‘Atlanta’ Recap and Reaction: “The Streisand Effect”

Danielle Ryan

After three incredible episodes, FX’s Atlanta is settling into its rhythm. The show is billed as a comedy, though thus far the episodes have been as serious as they are funny. This week’s episode, “The Streisand Effect“, was much lighter in tone and featured more easy laughs. After the seriously dark “Go for Broke“, a little levity was needed.

“The Streisand Effect” follows two plotlines. In one, fledgling rapper Alfred (“Paper Boi”) stresses over a blogger who repeatedly makes fun of him online. In the other, Earn tries to make some cash with the help of Darius.

The episode starts with Alfred and Earn taking a smoke break behind a venue after one of Alfred’s rap sets. A guy approaches them wearing a beanie with “#zansexual” printed across it. He introduces himself as Zan. He’s apparently an internet celebrity of sorts, and a big fan of Paper Boi’s. He tries to get Alfred’s e-mail, but settles for Earn’s phone number. The guy is a stereotypical YouTuber, and he quickly gets on Earn and Alfred’s nerves. When they tell him to go away, it’s revealed that he’s on a hoverboard and he wheels backward and offscreen.

How most people look when they see memes.

Earn is sleeping over at Alfred’s now, his relationship with Vanessa rocky after their bad date. Alfred is freaking out over videos Zan is posting making fun of him, but Earn tells him to let it go. Earn and Darius head out on an adventure to find a way to make Earn some cash. They head to a pawn shop, where Earn is going to trade in his phone. Darius discovers a katana (ninja sword) and tells Earn to trade the phone for it instead of cash. Earn is hesitant but Darius tells him that the sword can make them way more money than just trading the phone. He agrees and they head out, katana over Darius’ shoulder.

Darius and Earn first meet up with some asian folks to trade in the sword. Darius comments on how all chinese people are short because of Genghis Khan, which leaves Earn incredulous. “Look it up,” Darius says. “In what, the racism book?” Earn retorts. Just as they move out of frame, an asian man appears behind them. It’s perfect timing and a great visual gag. (Moments later, Darius confirms that the man is not chinese and therefore won’t be offended.) They trade the sword for a massive dog and head out once more.

The duo drive out to somewhere in the country (basically, anywhere fifteen minutes outside of Atlanta in most directions) and trade the dog to a skinny white guy. He doesn’t give Darius anything to give Earn. This frustrates Earn, but Darius tries to reassure him that he’ll make two-to-four grand in a few months, after the dog has bred with a female and the guy sells the puppies. Earn flips out, but Darius is his usual calm self. Other than the time he almost ended up getting his arm sawed off, Darius has been a master of zen.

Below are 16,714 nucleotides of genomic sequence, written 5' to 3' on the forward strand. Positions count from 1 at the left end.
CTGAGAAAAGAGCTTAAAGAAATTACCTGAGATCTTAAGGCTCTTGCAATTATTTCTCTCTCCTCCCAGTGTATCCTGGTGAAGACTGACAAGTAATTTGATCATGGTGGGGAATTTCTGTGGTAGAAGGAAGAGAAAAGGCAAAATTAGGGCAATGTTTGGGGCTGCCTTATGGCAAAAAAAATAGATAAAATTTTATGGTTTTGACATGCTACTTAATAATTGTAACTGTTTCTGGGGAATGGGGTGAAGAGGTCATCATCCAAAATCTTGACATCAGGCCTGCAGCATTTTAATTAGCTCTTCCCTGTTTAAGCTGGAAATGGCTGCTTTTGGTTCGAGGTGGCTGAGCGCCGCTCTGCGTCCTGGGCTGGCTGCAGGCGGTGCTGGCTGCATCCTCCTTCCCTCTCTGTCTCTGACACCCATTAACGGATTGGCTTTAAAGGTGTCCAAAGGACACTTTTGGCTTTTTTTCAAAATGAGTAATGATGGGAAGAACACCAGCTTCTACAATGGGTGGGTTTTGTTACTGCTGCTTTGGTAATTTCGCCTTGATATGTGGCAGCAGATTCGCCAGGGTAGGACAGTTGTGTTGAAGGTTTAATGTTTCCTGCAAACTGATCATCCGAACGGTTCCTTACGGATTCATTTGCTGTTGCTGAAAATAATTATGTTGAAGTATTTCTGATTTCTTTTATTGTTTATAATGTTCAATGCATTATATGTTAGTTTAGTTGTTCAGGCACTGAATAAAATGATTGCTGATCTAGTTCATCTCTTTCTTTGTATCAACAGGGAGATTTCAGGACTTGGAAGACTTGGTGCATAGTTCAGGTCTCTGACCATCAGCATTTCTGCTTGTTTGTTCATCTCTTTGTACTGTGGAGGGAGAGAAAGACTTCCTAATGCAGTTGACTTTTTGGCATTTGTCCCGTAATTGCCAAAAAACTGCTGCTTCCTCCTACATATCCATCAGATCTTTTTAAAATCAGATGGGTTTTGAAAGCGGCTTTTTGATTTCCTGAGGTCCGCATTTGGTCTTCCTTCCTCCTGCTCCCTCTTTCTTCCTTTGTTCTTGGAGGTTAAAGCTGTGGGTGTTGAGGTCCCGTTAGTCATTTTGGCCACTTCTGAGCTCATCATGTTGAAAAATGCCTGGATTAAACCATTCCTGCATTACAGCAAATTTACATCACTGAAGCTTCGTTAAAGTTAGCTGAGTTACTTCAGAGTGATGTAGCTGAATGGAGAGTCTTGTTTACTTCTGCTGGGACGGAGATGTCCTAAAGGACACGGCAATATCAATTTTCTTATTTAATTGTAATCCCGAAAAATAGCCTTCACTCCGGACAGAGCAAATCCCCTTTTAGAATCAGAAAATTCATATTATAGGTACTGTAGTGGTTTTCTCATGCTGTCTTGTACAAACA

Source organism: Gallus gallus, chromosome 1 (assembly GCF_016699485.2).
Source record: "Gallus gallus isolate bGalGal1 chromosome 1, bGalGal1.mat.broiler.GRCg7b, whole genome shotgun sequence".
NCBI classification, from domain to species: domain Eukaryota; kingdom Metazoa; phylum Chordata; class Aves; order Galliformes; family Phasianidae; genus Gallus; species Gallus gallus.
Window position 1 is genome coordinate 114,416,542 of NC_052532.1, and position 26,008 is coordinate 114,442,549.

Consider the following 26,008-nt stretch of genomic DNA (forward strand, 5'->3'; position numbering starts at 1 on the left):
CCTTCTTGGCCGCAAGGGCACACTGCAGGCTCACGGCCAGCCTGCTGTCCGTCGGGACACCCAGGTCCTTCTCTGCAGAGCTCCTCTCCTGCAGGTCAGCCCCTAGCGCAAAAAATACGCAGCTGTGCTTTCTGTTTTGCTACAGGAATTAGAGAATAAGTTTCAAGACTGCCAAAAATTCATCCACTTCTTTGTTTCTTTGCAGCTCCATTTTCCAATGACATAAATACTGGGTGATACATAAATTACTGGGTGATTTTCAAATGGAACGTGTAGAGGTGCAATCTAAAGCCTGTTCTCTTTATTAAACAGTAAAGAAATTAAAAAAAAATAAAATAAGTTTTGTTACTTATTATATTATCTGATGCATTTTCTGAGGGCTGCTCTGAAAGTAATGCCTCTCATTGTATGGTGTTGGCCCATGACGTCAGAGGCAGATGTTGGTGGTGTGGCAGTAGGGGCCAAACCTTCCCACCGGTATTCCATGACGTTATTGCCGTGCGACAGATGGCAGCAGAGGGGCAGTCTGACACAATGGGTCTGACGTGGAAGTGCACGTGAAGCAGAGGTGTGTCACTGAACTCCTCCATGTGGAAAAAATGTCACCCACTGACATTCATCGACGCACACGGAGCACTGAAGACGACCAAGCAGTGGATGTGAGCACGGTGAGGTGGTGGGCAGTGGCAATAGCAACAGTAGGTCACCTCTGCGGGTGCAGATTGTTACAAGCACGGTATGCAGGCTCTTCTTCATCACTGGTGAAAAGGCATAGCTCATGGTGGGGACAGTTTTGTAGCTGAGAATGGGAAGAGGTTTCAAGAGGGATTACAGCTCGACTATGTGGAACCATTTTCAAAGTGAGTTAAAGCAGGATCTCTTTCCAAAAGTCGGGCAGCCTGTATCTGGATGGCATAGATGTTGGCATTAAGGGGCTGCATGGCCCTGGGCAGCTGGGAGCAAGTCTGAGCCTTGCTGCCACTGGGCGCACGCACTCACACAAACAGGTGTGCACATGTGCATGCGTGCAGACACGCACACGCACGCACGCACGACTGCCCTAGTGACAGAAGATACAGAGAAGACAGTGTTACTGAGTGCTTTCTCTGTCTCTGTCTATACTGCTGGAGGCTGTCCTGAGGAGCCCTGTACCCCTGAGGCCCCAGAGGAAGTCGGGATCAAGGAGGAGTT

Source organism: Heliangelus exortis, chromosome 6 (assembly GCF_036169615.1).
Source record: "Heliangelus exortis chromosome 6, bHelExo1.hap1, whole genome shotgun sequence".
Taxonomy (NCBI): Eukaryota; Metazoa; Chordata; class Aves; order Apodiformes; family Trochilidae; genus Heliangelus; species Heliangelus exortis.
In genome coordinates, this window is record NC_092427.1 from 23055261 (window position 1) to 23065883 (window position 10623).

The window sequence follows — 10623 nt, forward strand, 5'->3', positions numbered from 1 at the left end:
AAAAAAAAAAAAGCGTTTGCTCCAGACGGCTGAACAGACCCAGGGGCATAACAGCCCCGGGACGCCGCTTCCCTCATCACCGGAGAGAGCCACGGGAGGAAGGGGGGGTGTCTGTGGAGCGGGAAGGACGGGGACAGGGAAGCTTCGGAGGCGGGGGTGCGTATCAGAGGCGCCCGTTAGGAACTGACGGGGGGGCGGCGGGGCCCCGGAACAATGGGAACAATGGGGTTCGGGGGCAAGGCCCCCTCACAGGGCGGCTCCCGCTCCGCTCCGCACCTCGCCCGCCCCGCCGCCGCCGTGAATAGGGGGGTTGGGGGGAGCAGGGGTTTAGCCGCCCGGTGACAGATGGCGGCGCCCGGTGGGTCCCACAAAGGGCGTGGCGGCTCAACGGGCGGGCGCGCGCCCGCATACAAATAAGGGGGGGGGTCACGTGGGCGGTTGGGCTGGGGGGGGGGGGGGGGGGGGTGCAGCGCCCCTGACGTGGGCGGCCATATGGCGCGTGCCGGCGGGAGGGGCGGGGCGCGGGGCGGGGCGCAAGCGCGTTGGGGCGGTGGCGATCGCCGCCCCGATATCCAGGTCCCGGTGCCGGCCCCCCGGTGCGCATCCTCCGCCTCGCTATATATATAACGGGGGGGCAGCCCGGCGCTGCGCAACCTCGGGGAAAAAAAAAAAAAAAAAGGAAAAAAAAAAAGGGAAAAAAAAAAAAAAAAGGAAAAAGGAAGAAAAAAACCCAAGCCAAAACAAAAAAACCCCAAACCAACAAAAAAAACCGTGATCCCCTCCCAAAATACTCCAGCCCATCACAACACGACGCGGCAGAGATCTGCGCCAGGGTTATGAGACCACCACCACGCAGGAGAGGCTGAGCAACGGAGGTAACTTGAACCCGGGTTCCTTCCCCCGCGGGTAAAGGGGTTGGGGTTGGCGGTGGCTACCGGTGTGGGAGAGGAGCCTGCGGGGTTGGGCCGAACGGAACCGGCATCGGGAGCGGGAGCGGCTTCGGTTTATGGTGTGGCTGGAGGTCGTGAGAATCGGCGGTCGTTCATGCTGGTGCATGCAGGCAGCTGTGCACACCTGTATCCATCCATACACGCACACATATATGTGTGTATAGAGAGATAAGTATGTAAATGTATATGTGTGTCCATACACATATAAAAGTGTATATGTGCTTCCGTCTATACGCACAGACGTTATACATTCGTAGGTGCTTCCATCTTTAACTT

While Darius and Earn are off on their magical adventure around Atlanta, Alfred gets trolled hard by Zan. He’s posted YouTube videos, Snapchat updates, tweets, and more all making fun of Paper Boi. While talking to a friend about it over a game of pool, he finds out where Zan works from the bartender. Alfred decides to confront Zan and meets him at his place of work, which happens to be a pizza place. Zan is headed out to deliver a pizza, so he has Alfred get in the car with him.

Zan seems oblivious as to why Alfred’s upset. He explains that what they’re both doing is similar, they’re just hustlers. He tells Alfred that he doesn’t have to be a rapper, to which Alfred replies, “I scare people at ATMs. I have to rap!”

Alfred notices a kid in the backseat, and decides not to swear in front of “Zan’s son”. Zan quickly reveals that the kid is not his son, but rather his business partner. Zan tells him to share their catch-phrases, and one is so filthy that they bleep it out and put a censorship blur over the kid’s mouth. If Alfred’s reaction says anything, whatever the kid said was foul. They arrive at their delivery point and the kid goes to drop off the pizza and ends up getting robbed. Zan sits in the car, recording it all on his phone. Alfred decides that none of this is worth his time, and he just leaves.


While the episode is very funny and light, it also feels a little empty. Nothing is resolved. Earn doesn’t get his money; Alfred doesn’t resolve things with Zan. It’s a wandering, meandering journey around Atlanta with almost nothing to show for it. Maybe it only feels like a letdown because of the greatness of the previous episodes, but “The Streisand Effect” doesn’t totally hit its mark. The only real critique of society being made is that of the Youtube generation, and even that feels a bit forced. Regardless, the episode is a good time and leaves the viewer wanting more.

Best Moments

  • When Darius and Earn are in the pawn shop, they notice a movie poster featuring Steve McQueen. They ask the pawn shop owner if he knows who Steve McQueen is and his answer is great: “Black people don’t know who Steve McQueen is. If some dude come in here asking me about that poster, he’s trying to get me to turn around so he can rob me.”
  • Everything Darius says is fantastic, but he drops a real gem while eating breakfast from a coffee mug: “Everything’s made up n*gga, stay woke.”
  • Zan’s Vine poking fun at Paper Boi is on point. It’s exactly what most popular Vines are like, and it’s hysterical to see that format made fun of on national tv.
Danielle Ryan
A cinephile before she could walk, Danielle comes to Fandom by way of CNN, CHUD.com, and Paste Magazine. She loves controversial cinema (especially horror) and good cinematography; her dislikes include romantic comedies and people's knees.
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